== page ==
54. Cowe
    April 11th, 2018 at 09:01 | #54

    @Cowe
    edit: re g3 taimanov

  55. Cowe
    April 11th, 2018 at 09:19 | #55

    @Ray
    @Ray & guys: Regarding classical QGD, it’s fair to say that Black’s aim in this opening is to reach an equal rook ending. Sometimes you play an absolutely correct game against much stronger plyer, only to be ground in said ending. Not the best way to trap heffalumps 🙂

  56. Ray
    April 11th, 2018 at 10:44 | #56

    @ Cowe

    Maybe it’s more efficient then to spend one’s time on studying (rook) endings than on booking up in the latest wrinkles of the 6.Bg5 Najdorf :-). I.m.o. to become consistently stronger (vs having a one-off success against a higher rated opponent because you trapped him in the opening) you have to become stronger in all aspects of the game. If your endgame level is e.g. 2000, I don’t think it’s realistic to expect to consistently draw against 2200 opponents.

  57. James2
    April 11th, 2018 at 11:57 | #57

    @Ray
    I totally agree with Ray.

  58. Cowe
    April 11th, 2018 at 17:36 | #58

    Agreed as well. Improving one’s endgame play is a great way to climb the chess ladder. Very point-efficient and teaches tactical resilience (i.e. not collapsing in worse or equal positions), which is imo a pivotal achievement. But then playing the QGD doesn’t grant Black an equal ending, it’s just the goal.

  59. Leon Trotsky
    April 11th, 2018 at 23:20 | #59

    @Jacob Aagaard
    Hopefully published in early (Northern hemisphere) summer 😀

    Since the Ragozin and QGD books all included different lines against the Catalan, at least it is guaranteed that Roiz will recommend something different than those (without telling us which one it will be)?

  60. Ray
    April 12th, 2018 at 06:15 | #60

    @ Cowe
    I agree that the QGD does not grant black an (equal) ending, but you yourself mentioned being ‘ground in said ending’ -that’s the statement I reacted to. Reaching the ending in the first place is of course an entirely different topic, although in the Kramnik variation (…Nbd7) it happens soon enough 🙂

  61. Breno
    April 17th, 2018 at 15:11 | #61

    I am in doubt about buy this book , i don´t play this line of 4.ba6 because of the sacrificial line of 5.Qc2 , and then after c5 just d5, that follows a very boring line in with usually black just suffers and draw with best play., Roiz recommend something in that line , or he avoid this line ( with c5 on move 5 )at all?

  62. Leon Trotsky
    April 20th, 2018 at 21:39 | #62

    When does the link for this QID book open up for purchase ? It has no drop-down menu for purchase like the other coming soon books.

  63. Jacob Aagaard
    April 21st, 2018 at 08:03 | #63

    @Leon Trotsky
    It will be in the next row of books.

  64. Prody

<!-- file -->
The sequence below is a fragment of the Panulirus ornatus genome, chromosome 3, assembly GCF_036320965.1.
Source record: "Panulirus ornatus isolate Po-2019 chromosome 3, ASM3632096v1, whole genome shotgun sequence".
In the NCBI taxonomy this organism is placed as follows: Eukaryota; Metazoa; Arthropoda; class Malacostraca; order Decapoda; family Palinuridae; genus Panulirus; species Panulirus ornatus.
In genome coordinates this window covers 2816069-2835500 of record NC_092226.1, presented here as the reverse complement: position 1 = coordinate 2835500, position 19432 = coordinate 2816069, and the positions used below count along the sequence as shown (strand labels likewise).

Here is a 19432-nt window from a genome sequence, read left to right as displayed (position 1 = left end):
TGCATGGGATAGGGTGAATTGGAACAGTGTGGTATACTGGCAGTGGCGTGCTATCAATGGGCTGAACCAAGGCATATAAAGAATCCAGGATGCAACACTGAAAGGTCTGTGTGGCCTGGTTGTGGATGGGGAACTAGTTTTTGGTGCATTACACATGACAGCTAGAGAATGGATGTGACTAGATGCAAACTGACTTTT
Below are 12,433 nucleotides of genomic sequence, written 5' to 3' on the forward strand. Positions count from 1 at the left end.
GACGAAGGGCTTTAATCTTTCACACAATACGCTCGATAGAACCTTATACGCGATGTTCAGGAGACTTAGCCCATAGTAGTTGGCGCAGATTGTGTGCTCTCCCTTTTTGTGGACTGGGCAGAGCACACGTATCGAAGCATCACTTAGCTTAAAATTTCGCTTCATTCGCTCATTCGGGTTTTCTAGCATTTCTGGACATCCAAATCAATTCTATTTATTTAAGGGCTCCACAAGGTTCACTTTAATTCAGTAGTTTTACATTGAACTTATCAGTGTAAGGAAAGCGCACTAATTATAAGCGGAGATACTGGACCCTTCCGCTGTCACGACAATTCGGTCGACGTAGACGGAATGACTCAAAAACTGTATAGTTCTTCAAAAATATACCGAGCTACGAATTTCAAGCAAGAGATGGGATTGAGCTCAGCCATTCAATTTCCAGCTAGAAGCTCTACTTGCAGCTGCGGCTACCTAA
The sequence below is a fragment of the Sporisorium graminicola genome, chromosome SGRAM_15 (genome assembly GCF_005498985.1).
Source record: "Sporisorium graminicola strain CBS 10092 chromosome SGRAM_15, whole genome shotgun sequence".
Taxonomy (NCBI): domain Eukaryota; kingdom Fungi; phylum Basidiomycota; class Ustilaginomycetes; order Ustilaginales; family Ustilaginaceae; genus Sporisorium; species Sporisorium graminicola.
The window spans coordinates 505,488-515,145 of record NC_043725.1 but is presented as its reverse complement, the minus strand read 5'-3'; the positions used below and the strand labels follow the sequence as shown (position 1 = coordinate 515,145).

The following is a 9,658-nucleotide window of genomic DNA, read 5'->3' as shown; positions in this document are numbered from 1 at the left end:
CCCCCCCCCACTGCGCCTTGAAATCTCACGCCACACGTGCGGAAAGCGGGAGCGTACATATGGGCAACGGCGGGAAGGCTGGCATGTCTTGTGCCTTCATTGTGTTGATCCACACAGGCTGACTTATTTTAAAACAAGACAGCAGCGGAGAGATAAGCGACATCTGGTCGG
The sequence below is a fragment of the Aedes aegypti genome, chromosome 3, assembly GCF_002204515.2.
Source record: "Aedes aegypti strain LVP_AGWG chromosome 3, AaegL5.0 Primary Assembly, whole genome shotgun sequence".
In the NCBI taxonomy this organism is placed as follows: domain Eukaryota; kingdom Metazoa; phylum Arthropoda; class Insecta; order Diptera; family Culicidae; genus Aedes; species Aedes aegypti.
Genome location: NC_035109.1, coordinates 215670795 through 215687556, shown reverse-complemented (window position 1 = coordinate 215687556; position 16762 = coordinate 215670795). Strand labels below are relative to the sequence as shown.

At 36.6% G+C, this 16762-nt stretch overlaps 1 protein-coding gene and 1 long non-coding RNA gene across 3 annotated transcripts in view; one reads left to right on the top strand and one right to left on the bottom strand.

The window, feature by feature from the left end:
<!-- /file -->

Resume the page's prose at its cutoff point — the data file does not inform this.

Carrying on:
June 6th, 2018 at 07:46 | #64

    Hi
    Any chance for a .pdf sample of this book ?

  65. Andrew Greet
    June 6th, 2018 at 09:03 | #65

    The PDF will come when the book has been edited, typeset and proofread.

  66. Harvey
    June 27th, 2018 at 15:44 | #66

    @Jacob Aagaard Please, give me a clue! It would be great if you tried the main line 1- d4 Nf6 2- c4- e6 3-Nf3 b6 4-g3 with 4 … Ba6! and a repertoire similar to Karjakin’s. I think it’s a pending issue of Queen’s Indian Defense books

  67. Stefan
    July 18th, 2018 at 08:30 | #67

    Any news on the publication date of this book? I am looking forward to it, since I really enjoyed Roiz’ book on the Nimzo.

  68. James2
    July 18th, 2018 at 09:03 | #68

    Any hint on the line that Roiz will be recommending against the Catalan….?

    James

  69. Bebbe
    July 18th, 2018 at 10:24 | #69

    @James2

    Maybe he will not recommend 3.-d5. Instead he might prefer 3.-c5 transposing to a fianchetto Benoni after 4.d5.

  70. John Shaw
    July 18th, 2018 at 10:55 | #70

    Stefan :
    Any news on the publication date of this book? I am looking forward to it, since I really enjoyed Roiz’ book on the Nimzo.

    No precise predictions just yet. A lot of work has already been done, but the author is still working on a couple of key lines. So also too early for specifics of lines.

    If we had given early details on the lines in Michael Roiz’s Nimzo-Indian book, much of it would have turned out to be wrong. If Michael spots a theory problem in a line he has been working on, then he is perfectly willing to change lines and start again, even if that means discarding lots of work.

  71. Stefan Mangnus
    July 19th, 2018 at 10:23 | #71

    @John Shaw

    Thanks for the reply, John; I prefer the book to be good rather than quick, so no problems with being patient for a bit longer.

  72. The Doctor
    August 7th, 2018 at 15:53 | #72

    Are we still on for next month, looking forward to it!

  73. Leon Trotsky
    August 8th, 2018 at 08:55 | #73

    Would like to pre-order this book, highly awaited ¡

  74. Steve W
    August 8th, 2018 at 21:02 | #74

    Looking forwards to this one too.

  75. middlewave
    August 27th, 2018 at 11:14 | #75

    Any updates on this book? An excerpt perhaps? 🙂

  76. John Shaw
    August 27th, 2018 at 11:40 | #76

    @middlewave

    No excerpt yet. If we are lucky, there might be an excerpt in a month, but that’s an unwise guess, not a promise. I know the author is working hard to get all his analysis just as he wants it, but when that will be complete is unclear.

  77. Thomas
    August 27th, 2018 at 11:46 | #77

    Any updates on any other book?

  78. Ray
    August 27th, 2018 at 11:58 | #78

    GM Rep 1.e4 “minor openings”
    GM Rep 1.d4 Volume 5